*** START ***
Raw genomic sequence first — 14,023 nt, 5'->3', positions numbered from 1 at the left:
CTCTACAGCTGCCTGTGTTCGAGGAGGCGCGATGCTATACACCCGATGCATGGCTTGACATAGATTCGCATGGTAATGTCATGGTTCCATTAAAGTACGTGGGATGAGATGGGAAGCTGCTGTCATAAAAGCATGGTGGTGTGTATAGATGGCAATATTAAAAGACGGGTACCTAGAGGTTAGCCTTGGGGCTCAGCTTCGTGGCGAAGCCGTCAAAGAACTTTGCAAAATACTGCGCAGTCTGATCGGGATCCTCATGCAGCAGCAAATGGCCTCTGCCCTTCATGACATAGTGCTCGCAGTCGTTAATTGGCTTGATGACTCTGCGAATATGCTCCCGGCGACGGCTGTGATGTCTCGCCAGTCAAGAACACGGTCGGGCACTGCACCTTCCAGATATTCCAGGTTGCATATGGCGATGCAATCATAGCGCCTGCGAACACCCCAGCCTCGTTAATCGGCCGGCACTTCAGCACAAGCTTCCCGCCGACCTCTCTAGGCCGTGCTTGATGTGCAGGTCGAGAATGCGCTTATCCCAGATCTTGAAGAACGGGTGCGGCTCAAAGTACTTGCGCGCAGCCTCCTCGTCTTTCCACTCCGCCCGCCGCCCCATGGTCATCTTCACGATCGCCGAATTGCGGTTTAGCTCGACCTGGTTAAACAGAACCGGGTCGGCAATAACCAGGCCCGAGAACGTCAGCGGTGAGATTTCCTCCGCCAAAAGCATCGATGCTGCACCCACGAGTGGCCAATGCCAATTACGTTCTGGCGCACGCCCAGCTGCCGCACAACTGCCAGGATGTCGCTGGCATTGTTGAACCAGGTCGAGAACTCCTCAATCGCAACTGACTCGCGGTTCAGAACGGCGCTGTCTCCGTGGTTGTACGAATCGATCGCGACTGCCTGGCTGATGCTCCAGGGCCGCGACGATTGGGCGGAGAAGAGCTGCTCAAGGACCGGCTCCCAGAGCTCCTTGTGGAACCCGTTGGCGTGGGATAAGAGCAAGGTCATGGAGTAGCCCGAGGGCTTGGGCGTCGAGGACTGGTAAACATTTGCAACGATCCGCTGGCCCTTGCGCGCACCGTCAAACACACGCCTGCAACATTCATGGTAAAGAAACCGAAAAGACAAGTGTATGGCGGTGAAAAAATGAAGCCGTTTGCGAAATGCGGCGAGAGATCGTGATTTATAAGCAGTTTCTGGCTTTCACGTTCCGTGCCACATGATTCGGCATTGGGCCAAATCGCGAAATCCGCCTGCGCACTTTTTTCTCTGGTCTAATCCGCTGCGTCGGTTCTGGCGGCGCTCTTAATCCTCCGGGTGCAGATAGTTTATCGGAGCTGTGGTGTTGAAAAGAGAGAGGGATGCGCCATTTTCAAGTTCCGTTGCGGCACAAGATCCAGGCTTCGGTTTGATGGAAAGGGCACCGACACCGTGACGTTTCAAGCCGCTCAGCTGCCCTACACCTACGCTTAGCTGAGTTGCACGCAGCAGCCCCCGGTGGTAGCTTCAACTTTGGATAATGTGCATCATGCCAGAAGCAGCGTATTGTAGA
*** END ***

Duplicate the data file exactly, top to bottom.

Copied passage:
Raw genomic sequence first — 14,023 nt, 5'->3', positions numbered from 1 at the left:
CTCTACAGCTGCCTGTGTTCGAGGAGGCGCGATGCTATACACCCGATGCATGGCTTGACATAGATTCGCATGGTAATGTCATGGTTCCATTAAAGTACGTGGGATGAGATGGGAAGCTGCTGTCATAAAAGCATGGTGGTGTGTATAGATGGCAATATTAAAAGACGGGTACCTAGAGGTTAGCCTTGGGGCTCAGCTTCGTGGCGAAGCCGTCAAAGAACTTTGCAAAATACTGCGCAGTCTGATCGGGATCCTCATGCAGCAGCAAATGGCCTCTGCCCTTCATGACATAGTGCTCGCAGTCGTTAATTGGCTTGATGACTCTGCGAATATGCTCCCGGCGACGGCTGTGATGTCTCGCCAGTCAAGAACACGGTCGGGCACTGCACCTTCCAGATATTCCAGGTTGCATATGGCGATGCAATCATAGCGCCTGCGAACACCCCAGCCTCGTTAATCGGCCGGCACTTCAGCACAAGCTTCCCGCCGACCTCTCTAGGCCGTGCTTGATGTGCAGGTCGAGAATGCGCTTATCCCAGATCTTGAAGAACGGGTGCGGCTCAAAGTACTTGCGCGCAGCCTCCTCGTCTTTCCACTCCGCCCGCCGCCCCATGGTCATCTTCACGATCGCCGAATTGCGGTTTAGCTCGACCTGGTTAAACAGAACCGGGTCGGCAATAACCAGGCCCGAGAACGTCAGCGGTGAGATTTCCTCCGCCAAAAGCATCGATGCTGCACCCACGAGTGGCCAATGCCAATTACGTTCTGGCGCACGCCCAGCTGCCGCACAACTGCCAGGATGTCGCTGGCATTGTTGAACCAGGTCGAGAACTCCTCAATCGCAACTGACTCGCGGTTCAGAACGGCGCTGTCTCCGTGGTTGTACGAATCGATCGCGACTGCCTGGCTGATGCTCCAGGGCCGCGACGATTGGGCGGAGAAGAGCTGCTCAAGGACCGGCTCCCAGAGCTCCTTGTGGAACCCGTTGGCGTGGGATAAGAGCAAGGTCATGGAGTAGCCCGAGGGCTTGGGCGTCGAGGACTGGTAAACATTTGCAACGATCCGCTGGCCCTTGCGCGCACCGTCAAACACACGCCTGCAACATTCATGGTAAAGAAACCGAAAAGACAAGTGTATGGCGGTGAAAAAATGAAGCCGTTTGCGAAATGCGGCGAGAGATCGTGATTTATAAGCAGTTTCTGGCTTTCACGTTCCGTGCCACATGATTCGGCATTGGGCCAAATCGCGAAATCCGCCTGCGCACTTTTTTCTCTGGTCTAATCCGCTGCGTCGGTTCTGGCGGCGCTCTTAATCCTCCGGGTGCAGATAGTTTATCGGAGCTGTGGTGTTGAAAAGAGAGAGGGATGCGCCATTTTCAAGTTCCGTTGCGGCACAAGATCCAGGCTTCGGTTTGATGGAAAGGGCACCGACACCGTGACGTTTCAAGCCGCTCAGCTGCCCTACACCTACGCTTAGCTGAGTTGCACGCAGCAGCCCCCGGTGGTAGCTTCAACTTTGGATAATGTGCATCATGCCAGAAGCAGCGTATTGTAGA